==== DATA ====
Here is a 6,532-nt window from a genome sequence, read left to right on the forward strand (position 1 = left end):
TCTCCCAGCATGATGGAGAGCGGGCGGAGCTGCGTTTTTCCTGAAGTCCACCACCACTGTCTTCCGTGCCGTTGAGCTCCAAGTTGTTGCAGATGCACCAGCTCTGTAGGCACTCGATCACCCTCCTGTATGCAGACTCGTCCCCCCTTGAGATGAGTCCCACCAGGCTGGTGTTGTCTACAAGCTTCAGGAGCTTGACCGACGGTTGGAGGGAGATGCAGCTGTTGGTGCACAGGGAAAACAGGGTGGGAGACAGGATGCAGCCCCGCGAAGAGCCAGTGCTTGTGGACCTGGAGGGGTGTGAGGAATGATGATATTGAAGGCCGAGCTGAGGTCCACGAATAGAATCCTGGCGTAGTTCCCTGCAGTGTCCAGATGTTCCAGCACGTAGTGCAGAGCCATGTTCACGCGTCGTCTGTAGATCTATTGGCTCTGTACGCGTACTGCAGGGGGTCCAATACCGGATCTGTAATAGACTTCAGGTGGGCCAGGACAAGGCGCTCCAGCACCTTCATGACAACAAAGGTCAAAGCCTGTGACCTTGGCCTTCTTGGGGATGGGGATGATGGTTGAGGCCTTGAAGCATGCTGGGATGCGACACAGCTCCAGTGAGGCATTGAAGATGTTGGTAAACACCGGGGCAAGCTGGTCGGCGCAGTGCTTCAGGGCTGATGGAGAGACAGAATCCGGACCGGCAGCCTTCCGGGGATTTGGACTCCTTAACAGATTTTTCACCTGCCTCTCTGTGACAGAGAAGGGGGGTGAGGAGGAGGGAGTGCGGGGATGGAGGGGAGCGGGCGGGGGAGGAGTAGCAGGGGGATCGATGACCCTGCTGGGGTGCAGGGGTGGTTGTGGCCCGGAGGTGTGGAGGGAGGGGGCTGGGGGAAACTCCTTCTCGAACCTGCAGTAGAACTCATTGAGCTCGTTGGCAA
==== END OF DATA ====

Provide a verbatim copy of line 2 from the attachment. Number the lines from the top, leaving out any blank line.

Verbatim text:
TCTCCCAGCATGATGGAGAGCGGGCGGAGCTGCGTTTTTCCTGAAGTCCACCACCACTGTCTTCCGTGCCGTTGAGCTCCAAGTTGTTGCAGATGCACCAGCTCTGTAGGCACTCGATCACCCTCCTGTATGCAGACTCGTCCCCCCTTGAGATGAGTCCCACCAGGCTGGTGTTGTCTACAAGCTTCAGGAGCTTGACCGACGGTTGGAGGGAGATGCAGCTGTTGGTGCACAGGGAAAACAGGGTGGGAGACAGGATGCAGCCCCGCGAAGAGCCAGTGCTTGTGGACCTGGAGGGGTGTGAGGAATGATGATATTGAAGGCCGAGCTGAGGTCCACGAATAGAATCCTGGCGTAGTTCCCTGCAGTGTCCAGATGTTCCAGCACGTAGTGCAGAGCCATGTTCACGCGTCGTCTGTAGATCTATTGGCTCTGTACGCGTACTGCAGGGGGTCCAATACCGGATCTGTAATAGACTTCAGGTGGGCCAGGACAAGGCGCTCCAGCACCTTCATGACAACAAAGGTCAAAGCCTGTGACCTTGGCCTTCTTGGGGATGGGGATGATGGTTGAGGCCTTGAAGCATGCTGGGATGCGACACAGCTCCAGTGAGGCATTGAAGATGTTGGTAAACACCGGGGCAAGCTGGTCGGCGCAGTGCTTCAGGGCTGATGGAGAGACAGAATCCGGACCGGCAGCCTTCCGGGGATTTGGACTCCTTAACAGATTTTTCACCTGCCTCTCTGTGACAGAGAAGGGGGGTGAGGAGGAGGGAGTGCGGGGATGGAGGGGAGCGGGCGGGGGAGGAGTAGCAGGGGGATCGATGACCCTGCTGGGGTGCAGGGGTGGTTGTGGCCCGGAGGTGTGGAGGGAGGGGGCTGGGGGAAACTCCTTCTCGAACCTGCAGTAGAACTCATTGAGCTCGTTGGCAA